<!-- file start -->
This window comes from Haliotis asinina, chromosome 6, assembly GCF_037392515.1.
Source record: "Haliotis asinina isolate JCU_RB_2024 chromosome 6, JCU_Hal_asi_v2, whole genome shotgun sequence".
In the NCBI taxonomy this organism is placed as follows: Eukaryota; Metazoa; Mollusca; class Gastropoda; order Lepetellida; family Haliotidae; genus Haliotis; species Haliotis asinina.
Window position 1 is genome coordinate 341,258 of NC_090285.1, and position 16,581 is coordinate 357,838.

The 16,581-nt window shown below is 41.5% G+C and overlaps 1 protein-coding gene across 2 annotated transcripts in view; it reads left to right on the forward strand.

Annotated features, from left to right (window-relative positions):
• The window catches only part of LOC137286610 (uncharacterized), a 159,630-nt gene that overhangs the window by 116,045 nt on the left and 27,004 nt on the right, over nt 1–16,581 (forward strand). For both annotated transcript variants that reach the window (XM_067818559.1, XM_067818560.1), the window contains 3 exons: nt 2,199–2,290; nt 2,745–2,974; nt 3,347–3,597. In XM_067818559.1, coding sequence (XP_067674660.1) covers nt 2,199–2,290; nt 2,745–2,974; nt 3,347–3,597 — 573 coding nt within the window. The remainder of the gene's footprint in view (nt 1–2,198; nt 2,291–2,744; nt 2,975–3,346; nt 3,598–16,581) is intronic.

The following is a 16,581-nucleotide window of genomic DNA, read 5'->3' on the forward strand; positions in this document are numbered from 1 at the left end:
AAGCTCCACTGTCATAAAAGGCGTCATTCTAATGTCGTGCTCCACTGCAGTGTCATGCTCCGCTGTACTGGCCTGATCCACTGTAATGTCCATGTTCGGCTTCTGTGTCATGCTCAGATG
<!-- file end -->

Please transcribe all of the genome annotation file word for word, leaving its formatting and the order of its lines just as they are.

This window comes from Haliotis asinina, chromosome 6, assembly GCF_037392515.1.
Source record: "Haliotis asinina isolate JCU_RB_2024 chromosome 6, JCU_Hal_asi_v2, whole genome shotgun sequence".
In the NCBI taxonomy this organism is placed as follows: Eukaryota; Metazoa; Mollusca; class Gastropoda; order Lepetellida; family Haliotidae; genus Haliotis; species Haliotis asinina.
Window position 1 is genome coordinate 341,258 of NC_090285.1, and position 16,581 is coordinate 357,838.

The 16,581-nt window shown below is 41.5% G+C and overlaps 1 protein-coding gene across 2 annotated transcripts in view; it reads left to right on the forward strand.

Annotated features, from left to right (window-relative positions):
• The window catches only part of LOC137286610 (uncharacterized), a 159,630-nt gene that overhangs the window by 116,045 nt on the left and 27,004 nt on the right, over nt 1–16,581 (forward strand). For both annotated transcript variants that reach the window (XM_067818559.1, XM_067818560.1), the window contains 3 exons: nt 2,199–2,290; nt 2,745–2,974; nt 3,347–3,597. In XM_067818559.1, coding sequence (XP_067674660.1) covers nt 2,199–2,290; nt 2,745–2,974; nt 3,347–3,597 — 573 coding nt within the window. The remainder of the gene's footprint in view (nt 1–2,198; nt 2,291–2,744; nt 2,975–3,346; nt 3,598–16,581) is intronic.

The following is a 16,581-nucleotide window of genomic DNA, read 5'->3' on the forward strand; positions in this document are numbered from 1 at the left end:
AAGCTCCACTGTCATAAAAGGCGTCATTCTAATGTCGTGCTCCACTGCAGTGTCATGCTCCGCTGTACTGGCCTGATCCACTGTAATGTCCATGTTCGGCTTCTGTGTCATGCTCAGATG